I’m not going to lie, we stole this one directly from GQ.com – surprisingly, it just happened to explain things in a very GQ way. Please consult your osteopath if you’re not sure if these exercises are for you!
Foam rollers (FR) can reduce pain, prevent injury. Here’s how to use one.
Upper back (added)
This is the big one they left out, your upper back. Type 1: Firstly, position the top of the roller (vertically) where your collar would be, then have the FR right down the middle of your back. Keep both knees bent up and your feet should be the only part of your body touching the ground, with your pelvis either on the FR too, or suspending above the ground. Place both arms out like you are surrendering and let your arms fall to the ground, initiating a pec stretch. This is the perfect reversal of your computer or car posture!
Type 2 (harder): As seen above, with the FR horizontal. Ensure you don’t roll below the base of your rib cage. Use your hands to hold your neck up, and preferably keep your elbows pointing to the ceiling to pull your shoulder blades out of the way. Do a few ‘drive-by’ or rolls to assess the sore areas, often you will notice one or two spots that are more tender than the rest. They are the ones we want to pause on for 15-30 seconds. Try to breathe through them and allow your body to relax, but this can be a bit much unless you are used to it.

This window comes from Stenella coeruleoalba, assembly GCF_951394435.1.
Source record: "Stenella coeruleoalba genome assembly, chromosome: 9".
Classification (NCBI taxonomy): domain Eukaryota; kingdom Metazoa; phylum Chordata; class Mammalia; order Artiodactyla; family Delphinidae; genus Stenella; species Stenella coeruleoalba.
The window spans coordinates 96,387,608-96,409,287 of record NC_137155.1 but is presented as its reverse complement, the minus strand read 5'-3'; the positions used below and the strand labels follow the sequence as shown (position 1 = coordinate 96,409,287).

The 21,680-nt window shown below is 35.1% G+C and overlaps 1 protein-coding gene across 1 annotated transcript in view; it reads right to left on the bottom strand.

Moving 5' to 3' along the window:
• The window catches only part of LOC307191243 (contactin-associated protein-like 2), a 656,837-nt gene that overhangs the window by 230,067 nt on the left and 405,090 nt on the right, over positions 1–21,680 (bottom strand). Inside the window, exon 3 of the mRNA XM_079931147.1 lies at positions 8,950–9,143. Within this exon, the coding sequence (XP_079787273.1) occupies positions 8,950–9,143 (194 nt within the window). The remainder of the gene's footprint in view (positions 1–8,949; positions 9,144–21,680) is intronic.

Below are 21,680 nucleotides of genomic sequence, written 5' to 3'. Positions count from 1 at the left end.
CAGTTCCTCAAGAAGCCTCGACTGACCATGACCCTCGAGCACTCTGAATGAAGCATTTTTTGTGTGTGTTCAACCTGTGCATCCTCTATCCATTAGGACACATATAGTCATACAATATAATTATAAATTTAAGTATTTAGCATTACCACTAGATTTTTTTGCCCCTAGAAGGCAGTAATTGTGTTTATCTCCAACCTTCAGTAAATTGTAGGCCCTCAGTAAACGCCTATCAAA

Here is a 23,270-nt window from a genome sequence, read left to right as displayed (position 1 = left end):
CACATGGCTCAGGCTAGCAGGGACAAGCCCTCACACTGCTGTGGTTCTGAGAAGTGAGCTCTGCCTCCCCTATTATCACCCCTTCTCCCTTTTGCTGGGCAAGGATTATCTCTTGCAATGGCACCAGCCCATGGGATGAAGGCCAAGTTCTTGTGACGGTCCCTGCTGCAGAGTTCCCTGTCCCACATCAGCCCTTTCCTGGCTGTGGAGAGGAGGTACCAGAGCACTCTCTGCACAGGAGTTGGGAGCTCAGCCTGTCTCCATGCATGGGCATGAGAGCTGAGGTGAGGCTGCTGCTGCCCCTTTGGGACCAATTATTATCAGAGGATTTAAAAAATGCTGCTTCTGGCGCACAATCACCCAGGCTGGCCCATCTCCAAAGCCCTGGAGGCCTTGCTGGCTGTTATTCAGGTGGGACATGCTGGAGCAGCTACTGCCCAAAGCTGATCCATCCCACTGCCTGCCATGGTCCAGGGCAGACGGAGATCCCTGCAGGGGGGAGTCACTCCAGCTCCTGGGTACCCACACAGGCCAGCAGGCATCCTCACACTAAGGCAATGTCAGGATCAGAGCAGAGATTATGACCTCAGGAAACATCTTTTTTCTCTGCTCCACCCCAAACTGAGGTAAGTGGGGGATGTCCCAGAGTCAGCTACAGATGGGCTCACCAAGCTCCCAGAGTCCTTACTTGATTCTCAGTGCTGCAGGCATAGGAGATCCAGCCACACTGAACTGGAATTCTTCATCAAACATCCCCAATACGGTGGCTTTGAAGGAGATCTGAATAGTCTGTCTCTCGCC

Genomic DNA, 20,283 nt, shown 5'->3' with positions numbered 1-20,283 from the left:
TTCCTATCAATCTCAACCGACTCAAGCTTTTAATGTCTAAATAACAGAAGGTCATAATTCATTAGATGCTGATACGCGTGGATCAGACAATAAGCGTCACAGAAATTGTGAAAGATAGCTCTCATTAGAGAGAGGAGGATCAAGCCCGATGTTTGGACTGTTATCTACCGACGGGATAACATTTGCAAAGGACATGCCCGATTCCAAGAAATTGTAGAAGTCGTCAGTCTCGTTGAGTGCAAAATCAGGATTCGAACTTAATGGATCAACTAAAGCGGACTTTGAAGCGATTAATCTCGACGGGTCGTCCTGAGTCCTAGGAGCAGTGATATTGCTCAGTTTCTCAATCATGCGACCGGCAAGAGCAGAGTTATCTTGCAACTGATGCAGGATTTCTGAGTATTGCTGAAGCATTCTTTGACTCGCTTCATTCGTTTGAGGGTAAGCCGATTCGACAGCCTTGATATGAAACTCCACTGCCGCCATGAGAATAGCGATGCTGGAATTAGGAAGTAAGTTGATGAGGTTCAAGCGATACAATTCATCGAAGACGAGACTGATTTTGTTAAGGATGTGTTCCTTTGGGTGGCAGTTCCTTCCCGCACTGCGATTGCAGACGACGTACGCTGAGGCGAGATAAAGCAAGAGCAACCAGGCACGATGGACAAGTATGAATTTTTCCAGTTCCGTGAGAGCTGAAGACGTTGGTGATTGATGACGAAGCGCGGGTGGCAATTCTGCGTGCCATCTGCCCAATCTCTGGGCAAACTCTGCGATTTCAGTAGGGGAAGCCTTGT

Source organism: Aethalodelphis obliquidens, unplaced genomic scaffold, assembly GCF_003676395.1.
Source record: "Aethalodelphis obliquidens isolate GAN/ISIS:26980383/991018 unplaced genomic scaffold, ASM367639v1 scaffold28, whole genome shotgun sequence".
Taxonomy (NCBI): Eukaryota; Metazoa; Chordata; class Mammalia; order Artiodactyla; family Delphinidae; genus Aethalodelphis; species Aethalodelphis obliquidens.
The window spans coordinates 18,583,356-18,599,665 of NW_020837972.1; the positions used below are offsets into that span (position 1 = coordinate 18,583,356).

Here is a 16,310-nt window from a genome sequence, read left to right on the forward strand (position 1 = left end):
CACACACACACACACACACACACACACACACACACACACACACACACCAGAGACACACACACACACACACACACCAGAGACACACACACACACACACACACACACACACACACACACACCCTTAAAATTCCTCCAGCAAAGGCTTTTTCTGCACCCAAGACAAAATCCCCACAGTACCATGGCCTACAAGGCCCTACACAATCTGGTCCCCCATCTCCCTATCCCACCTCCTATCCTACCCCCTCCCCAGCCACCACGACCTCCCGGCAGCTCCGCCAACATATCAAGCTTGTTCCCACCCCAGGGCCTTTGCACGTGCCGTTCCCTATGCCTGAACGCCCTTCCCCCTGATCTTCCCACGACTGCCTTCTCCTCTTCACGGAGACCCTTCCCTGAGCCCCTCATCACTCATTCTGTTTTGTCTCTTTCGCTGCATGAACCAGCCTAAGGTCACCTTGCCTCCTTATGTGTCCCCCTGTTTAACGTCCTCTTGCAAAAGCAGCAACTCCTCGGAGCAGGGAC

Did you notice what was missing? We left off the ITB…ask us why! While you’re at it, ask us how to add your glutes in here too.
Roughly, I would use the FR for my back 1-2/week, and as needed for the rest of my body! As you can see, some simple home exercises to add to your stretching regime that can help relieve tension but help your recovery.
Look after yourselves,